Matrigel Transwell invasion assays
Cells were grown with 10 nM Dex during 48 h. To minimize degradation of the cadherins, cells were shed using EDTA-free Trypsin solution (Sigma), supplemented with 0.5 mM CaCl2. Cells were suspended in 500 μl DMEM medium containing 0.1% FBS and 10 nM Dex. The ability to invade through extracellular matrix was assessed by Matrigel-coated Transwell invasion chambers of 8 μm pore size (BD BioCoat Matrigel Invasion Chamber, Becton Dickinson) following manufacturer's instructions. 5 x 105 cells were plated on the Transwell, and the lower plate contained DMEM 10% FBS as chemoattractant. After 24 h cells in the upper filter were removed and the cells that had traversed to the lower surface of the filter were fixed and stained with DAPI. The number of migrated cells per x20 field was analyzed microscopically and counted with Scion Image Software (Scion Corporation). Experiments were performed in duplicate, using two clones for each condition.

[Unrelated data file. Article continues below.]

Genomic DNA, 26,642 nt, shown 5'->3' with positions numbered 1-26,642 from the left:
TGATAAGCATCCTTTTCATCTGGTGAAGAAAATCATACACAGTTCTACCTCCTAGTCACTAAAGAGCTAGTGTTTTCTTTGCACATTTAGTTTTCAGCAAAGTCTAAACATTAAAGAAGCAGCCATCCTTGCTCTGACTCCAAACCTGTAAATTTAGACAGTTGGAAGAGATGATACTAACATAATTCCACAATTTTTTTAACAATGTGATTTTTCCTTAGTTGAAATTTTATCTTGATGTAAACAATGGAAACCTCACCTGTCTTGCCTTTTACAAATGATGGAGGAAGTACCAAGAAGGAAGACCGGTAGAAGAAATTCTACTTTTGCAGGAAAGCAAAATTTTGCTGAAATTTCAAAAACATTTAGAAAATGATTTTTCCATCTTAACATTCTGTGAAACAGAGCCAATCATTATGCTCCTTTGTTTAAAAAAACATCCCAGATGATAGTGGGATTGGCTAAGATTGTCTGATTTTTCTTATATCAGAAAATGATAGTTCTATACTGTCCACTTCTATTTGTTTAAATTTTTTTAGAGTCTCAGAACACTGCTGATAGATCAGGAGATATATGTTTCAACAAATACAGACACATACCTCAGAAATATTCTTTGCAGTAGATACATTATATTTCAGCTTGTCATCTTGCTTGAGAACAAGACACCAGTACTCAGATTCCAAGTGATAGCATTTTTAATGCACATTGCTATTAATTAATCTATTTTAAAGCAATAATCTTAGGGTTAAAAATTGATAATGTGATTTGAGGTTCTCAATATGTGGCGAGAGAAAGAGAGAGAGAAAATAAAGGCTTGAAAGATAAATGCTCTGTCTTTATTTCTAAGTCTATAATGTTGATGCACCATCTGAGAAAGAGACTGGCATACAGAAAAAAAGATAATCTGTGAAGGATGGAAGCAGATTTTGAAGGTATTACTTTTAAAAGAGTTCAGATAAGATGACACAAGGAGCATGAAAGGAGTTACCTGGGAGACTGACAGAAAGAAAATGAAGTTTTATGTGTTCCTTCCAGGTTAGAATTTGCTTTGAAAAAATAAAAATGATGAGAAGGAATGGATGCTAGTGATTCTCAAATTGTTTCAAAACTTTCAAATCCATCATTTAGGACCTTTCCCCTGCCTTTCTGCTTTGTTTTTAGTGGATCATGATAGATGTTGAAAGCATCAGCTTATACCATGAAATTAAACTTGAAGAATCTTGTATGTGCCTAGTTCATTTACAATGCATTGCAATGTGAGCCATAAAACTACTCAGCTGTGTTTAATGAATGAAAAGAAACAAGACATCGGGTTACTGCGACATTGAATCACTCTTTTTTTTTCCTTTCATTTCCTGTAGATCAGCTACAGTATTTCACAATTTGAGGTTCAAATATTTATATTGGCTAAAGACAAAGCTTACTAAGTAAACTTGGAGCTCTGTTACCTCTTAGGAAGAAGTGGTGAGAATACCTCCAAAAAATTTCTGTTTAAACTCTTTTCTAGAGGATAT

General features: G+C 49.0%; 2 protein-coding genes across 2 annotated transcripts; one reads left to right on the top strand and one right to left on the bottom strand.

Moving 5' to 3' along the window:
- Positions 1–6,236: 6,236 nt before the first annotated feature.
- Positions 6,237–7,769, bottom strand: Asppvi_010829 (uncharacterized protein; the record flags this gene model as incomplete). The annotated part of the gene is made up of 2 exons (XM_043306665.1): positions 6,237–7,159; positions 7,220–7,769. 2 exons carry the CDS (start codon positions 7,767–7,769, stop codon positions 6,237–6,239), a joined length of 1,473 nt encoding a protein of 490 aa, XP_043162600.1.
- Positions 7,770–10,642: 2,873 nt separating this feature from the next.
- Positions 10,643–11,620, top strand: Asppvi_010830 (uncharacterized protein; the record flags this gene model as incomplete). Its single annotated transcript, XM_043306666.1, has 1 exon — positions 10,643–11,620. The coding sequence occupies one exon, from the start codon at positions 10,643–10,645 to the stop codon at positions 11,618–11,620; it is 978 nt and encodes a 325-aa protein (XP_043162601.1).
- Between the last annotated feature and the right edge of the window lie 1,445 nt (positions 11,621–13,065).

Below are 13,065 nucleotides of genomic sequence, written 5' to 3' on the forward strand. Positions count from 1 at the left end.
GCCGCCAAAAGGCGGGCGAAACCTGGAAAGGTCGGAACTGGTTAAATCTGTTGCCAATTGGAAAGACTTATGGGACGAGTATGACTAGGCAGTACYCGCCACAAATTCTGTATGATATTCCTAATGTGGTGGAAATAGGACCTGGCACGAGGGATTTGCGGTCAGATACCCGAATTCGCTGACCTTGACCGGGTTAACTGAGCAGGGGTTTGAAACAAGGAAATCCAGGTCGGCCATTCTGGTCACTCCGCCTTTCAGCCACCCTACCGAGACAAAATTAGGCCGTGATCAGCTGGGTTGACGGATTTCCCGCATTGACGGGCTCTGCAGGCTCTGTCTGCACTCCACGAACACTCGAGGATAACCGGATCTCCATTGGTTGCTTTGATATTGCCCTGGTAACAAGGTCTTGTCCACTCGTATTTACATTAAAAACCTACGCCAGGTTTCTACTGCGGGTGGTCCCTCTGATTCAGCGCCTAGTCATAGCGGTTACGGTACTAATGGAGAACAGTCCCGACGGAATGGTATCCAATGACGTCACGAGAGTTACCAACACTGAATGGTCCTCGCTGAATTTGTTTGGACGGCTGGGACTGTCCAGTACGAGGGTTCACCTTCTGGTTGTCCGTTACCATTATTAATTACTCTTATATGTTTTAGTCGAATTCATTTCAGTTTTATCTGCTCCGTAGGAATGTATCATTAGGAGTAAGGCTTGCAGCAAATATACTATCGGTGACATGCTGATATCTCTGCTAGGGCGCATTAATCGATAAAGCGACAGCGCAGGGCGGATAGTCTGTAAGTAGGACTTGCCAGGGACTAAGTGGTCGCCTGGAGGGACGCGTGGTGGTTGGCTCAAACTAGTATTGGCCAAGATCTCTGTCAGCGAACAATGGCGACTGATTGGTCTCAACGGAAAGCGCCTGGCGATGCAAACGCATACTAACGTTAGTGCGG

To assess the functional role of E-cadherin and P-cadherin in invasive breast cancer, we first transfected 231 cells with a constitutively activated expression vector (pCDNA3) containing either the complete human E-cadherin or P-cadherin cDNAs (kindly provided by Dr Setsuo Hirohashi, Tokyo, Japan) . However, we failed to obtain stable clones expressing exogenous cadherins in the cell membrane, and most of the cadherin protein remained within the Golgi network (not shown). Moreover, because high levels of E-cadherin are sometimes inhibitory to cell growth [27, 28], we then decided to use a Dexamethasone (Dex)-inducible expression system (Plk-pac, kindly provided by Drs A. Reynolds, (Nashvile, USA), and Keith R. Johnson (Omaha, USA)). This expression system has been previously demonstrated to induce dose-dependent cadherin expression in 231 cells and other cadherin-deficient cell lines . After transfection, isolated 231-E-cadh and 231-P-cadh clones expressed low (basal) levels of E-cadh or P-cadh, respectively, as determined by Western blot (Figure 1A). In these cells, Dex treatment increased the expression of the cadherins around 10-fold, but not detectable expression was observed in control cells (Figure 1A). Measurement of band intensity demonstrated similar expression of E-cadherin and P-cadherin in all the clones used (see Materials and Methods).